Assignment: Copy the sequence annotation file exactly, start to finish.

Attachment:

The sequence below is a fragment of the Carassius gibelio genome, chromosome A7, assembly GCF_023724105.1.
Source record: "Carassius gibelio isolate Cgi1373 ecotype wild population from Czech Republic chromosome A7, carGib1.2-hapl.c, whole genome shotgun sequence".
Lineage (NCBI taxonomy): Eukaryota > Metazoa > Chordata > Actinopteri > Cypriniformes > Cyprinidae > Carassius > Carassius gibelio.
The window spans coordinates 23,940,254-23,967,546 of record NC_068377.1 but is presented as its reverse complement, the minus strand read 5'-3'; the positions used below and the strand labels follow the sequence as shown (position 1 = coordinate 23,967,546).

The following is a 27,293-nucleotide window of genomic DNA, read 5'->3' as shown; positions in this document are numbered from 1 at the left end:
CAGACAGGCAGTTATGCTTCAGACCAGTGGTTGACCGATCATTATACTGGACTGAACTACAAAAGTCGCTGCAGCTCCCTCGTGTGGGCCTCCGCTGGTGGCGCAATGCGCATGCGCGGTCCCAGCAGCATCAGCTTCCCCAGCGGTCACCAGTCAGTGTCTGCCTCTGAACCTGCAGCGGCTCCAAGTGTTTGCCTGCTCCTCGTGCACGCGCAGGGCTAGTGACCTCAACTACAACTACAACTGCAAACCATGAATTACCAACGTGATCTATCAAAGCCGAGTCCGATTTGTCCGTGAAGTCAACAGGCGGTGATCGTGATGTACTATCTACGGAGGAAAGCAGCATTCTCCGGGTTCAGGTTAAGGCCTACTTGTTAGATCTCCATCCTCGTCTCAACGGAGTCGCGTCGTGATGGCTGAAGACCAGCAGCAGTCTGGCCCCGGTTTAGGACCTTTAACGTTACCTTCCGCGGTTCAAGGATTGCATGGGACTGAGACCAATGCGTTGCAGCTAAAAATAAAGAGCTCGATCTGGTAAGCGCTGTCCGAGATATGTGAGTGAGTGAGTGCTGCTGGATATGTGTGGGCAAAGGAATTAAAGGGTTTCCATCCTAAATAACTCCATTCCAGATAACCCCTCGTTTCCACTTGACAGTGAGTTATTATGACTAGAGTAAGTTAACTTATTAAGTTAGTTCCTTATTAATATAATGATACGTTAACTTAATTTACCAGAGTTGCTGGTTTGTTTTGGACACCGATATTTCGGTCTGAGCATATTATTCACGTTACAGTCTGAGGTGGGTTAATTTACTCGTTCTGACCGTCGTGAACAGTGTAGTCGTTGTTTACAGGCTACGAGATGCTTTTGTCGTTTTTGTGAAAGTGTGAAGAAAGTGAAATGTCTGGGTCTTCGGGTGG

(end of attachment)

The sequence below is a fragment of the Carassius gibelio genome, chromosome A7, assembly GCF_023724105.1.
Source record: "Carassius gibelio isolate Cgi1373 ecotype wild population from Czech Republic chromosome A7, carGib1.2-hapl.c, whole genome shotgun sequence".
Lineage (NCBI taxonomy): Eukaryota > Metazoa > Chordata > Actinopteri > Cypriniformes > Cyprinidae > Carassius > Carassius gibelio.
The window spans coordinates 23,940,254-23,967,546 of record NC_068377.1 but is presented as its reverse complement, the minus strand read 5'-3'; the positions used below and the strand labels follow the sequence as shown (position 1 = coordinate 23,967,546).

The following is a 27,293-nucleotide window of genomic DNA, read 5'->3' as shown; positions in this document are numbered from 1 at the left end:
CAGACAGGCAGTTATGCTTCAGACCAGTGGTTGACCGATCATTATACTGGACTGAACTACAAAAGTCGCTGCAGCTCCCTCGTGTGGGCCTCCGCTGGTGGCGCAATGCGCATGCGCGGTCCCAGCAGCATCAGCTTCCCCAGCGGTCACCAGTCAGTGTCTGCCTCTGAACCTGCAGCGGCTCCAAGTGTTTGCCTGCTCCTCGTGCACGCGCAGGGCTAGTGACCTCAACTACAACTACAACTGCAAACCATGAATTACCAACGTGATCTATCAAAGCCGAGTCCGATTTGTCCGTGAAGTCAACAGGCGGTGATCGTGATGTACTATCTACGGAGGAAAGCAGCATTCTCCGGGTTCAGGTTAAGGCCTACTTGTTAGATCTCCATCCTCGTCTCAACGGAGTCGCGTCGTGATGGCTGAAGACCAGCAGCAGTCTGGCCCCGGTTTAGGACCTTTAACGTTACCTTCCGCGGTTCAAGGATTGCATGGGACTGAGACCAATGCGTTGCAGCTAAAAATAAAGAGCTCGATCTGGTAAGCGCTGTCCGAGATATGTGAGTGAGTGAGTGCTGCTGGATATGTGTGGGCAAAGGAATTAAAGGGTTTCCATCCTAAATAACTCCATTCCAGATAACCCCTCGTTTCCACTTGACAGTGAGTTATTATGACTAGAGTAAGTTAACTTATTAAGTTAGTTCCTTATTAATATAATGATACGTTAACTTAATTTACCAGAGTTGCTGGTTTGTTTTGGACACCGATATTTCGGTCTGAGCATATTATTCACGTTACAGTCTGAGGTGGGTTAATTTACTCGTTCTGACCGTCGTGAACAGTGTAGTCGTTGTTTACAGGCTACGAGATGCTTTTGTCGTTTTTGTGAAAGTGTGAAGAAAGTGAAATGTCTGGGTCTTCGGGTGG